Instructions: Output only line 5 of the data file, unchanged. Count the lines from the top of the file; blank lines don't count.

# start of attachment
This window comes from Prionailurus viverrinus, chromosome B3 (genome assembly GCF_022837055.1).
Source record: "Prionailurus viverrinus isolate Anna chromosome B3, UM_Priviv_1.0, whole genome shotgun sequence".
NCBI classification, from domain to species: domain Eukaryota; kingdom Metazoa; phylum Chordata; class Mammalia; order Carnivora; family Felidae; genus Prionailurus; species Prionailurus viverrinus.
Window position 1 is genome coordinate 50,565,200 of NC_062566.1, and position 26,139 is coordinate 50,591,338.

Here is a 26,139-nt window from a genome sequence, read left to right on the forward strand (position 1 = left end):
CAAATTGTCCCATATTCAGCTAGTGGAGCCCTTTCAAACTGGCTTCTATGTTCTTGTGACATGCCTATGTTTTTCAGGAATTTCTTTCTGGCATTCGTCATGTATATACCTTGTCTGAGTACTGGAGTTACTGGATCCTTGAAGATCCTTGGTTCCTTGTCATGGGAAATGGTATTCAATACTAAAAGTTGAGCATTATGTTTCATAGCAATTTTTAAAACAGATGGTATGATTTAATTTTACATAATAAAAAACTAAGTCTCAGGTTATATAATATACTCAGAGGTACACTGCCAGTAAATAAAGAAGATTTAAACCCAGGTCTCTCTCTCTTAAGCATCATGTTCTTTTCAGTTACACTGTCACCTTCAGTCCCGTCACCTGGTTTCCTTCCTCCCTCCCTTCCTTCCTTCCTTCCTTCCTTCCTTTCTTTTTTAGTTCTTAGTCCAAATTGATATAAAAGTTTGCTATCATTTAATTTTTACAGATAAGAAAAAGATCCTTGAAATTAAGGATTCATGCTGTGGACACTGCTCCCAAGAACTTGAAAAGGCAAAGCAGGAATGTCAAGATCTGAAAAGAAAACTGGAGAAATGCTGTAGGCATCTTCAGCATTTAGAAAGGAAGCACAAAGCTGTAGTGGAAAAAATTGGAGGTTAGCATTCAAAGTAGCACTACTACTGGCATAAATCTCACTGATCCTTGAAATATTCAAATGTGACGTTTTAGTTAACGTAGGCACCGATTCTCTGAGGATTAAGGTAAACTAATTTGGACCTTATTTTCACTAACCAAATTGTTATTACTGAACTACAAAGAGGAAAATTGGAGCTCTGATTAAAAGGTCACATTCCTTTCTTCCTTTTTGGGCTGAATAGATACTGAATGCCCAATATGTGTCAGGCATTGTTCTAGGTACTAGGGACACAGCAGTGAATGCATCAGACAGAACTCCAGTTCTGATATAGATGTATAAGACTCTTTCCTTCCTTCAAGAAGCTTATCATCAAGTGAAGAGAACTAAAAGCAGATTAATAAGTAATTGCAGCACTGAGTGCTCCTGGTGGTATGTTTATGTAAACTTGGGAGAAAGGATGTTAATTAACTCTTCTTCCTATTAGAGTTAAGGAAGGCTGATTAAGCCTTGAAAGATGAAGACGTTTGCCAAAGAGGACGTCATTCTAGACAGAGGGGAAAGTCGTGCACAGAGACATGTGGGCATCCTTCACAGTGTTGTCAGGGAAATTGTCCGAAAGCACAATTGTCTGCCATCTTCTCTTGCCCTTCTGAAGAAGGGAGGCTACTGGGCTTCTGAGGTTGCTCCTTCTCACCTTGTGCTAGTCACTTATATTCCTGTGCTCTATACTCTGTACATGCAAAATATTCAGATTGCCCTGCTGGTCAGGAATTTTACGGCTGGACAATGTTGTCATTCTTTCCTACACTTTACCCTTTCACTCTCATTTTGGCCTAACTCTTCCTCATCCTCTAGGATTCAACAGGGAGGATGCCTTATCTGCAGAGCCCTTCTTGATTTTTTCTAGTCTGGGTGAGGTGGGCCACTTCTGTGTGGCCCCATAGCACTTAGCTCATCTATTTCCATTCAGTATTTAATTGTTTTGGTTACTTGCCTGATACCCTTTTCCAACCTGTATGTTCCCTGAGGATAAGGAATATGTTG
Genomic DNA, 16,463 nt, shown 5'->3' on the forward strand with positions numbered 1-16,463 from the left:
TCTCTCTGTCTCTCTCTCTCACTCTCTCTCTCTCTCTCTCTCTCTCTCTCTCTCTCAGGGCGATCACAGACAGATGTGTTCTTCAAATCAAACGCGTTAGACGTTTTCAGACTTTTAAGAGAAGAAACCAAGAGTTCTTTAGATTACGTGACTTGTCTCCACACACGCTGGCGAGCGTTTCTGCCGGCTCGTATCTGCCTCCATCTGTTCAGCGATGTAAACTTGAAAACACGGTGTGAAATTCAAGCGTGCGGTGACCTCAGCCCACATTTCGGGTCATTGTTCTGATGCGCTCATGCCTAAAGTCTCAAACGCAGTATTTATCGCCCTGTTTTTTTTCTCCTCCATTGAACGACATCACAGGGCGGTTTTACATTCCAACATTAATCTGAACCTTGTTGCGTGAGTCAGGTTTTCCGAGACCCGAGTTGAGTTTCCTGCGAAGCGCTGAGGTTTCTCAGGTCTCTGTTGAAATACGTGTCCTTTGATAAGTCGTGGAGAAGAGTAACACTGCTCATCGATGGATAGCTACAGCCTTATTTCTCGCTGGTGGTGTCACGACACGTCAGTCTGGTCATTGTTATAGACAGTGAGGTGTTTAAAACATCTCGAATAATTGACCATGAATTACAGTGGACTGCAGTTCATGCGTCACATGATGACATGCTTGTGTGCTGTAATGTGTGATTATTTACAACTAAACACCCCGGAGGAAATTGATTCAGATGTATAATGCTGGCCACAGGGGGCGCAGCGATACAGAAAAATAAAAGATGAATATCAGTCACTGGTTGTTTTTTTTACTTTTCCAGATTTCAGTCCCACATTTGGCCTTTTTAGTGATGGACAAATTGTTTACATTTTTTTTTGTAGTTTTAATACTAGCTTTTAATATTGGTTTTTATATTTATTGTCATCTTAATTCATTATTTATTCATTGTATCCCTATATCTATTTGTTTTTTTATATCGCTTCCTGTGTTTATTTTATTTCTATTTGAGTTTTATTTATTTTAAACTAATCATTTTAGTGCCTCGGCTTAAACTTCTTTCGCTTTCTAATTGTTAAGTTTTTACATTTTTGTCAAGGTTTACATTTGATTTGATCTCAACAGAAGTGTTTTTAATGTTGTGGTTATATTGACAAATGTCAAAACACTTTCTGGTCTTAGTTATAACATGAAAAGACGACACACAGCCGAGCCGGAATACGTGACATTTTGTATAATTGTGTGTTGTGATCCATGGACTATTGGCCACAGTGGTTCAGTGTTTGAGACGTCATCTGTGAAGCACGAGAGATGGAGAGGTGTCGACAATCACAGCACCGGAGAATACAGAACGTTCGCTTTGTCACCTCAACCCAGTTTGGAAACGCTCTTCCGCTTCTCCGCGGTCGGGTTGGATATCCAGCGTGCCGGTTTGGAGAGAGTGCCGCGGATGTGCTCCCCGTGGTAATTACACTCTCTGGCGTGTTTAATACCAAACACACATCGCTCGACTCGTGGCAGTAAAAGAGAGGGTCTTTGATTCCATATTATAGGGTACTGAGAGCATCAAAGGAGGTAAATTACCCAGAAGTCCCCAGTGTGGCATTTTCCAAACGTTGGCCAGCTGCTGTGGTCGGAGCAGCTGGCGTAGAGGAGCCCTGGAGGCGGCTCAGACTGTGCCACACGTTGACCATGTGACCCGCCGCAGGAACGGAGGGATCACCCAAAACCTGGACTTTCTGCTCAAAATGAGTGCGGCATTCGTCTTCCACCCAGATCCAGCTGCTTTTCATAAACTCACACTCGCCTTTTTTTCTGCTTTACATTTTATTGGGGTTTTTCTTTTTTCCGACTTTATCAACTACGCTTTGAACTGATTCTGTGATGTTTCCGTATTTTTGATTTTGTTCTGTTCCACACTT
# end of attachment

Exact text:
Here is a 26,139-nt window from a genome sequence, read left to right on the forward strand (position 1 = left end):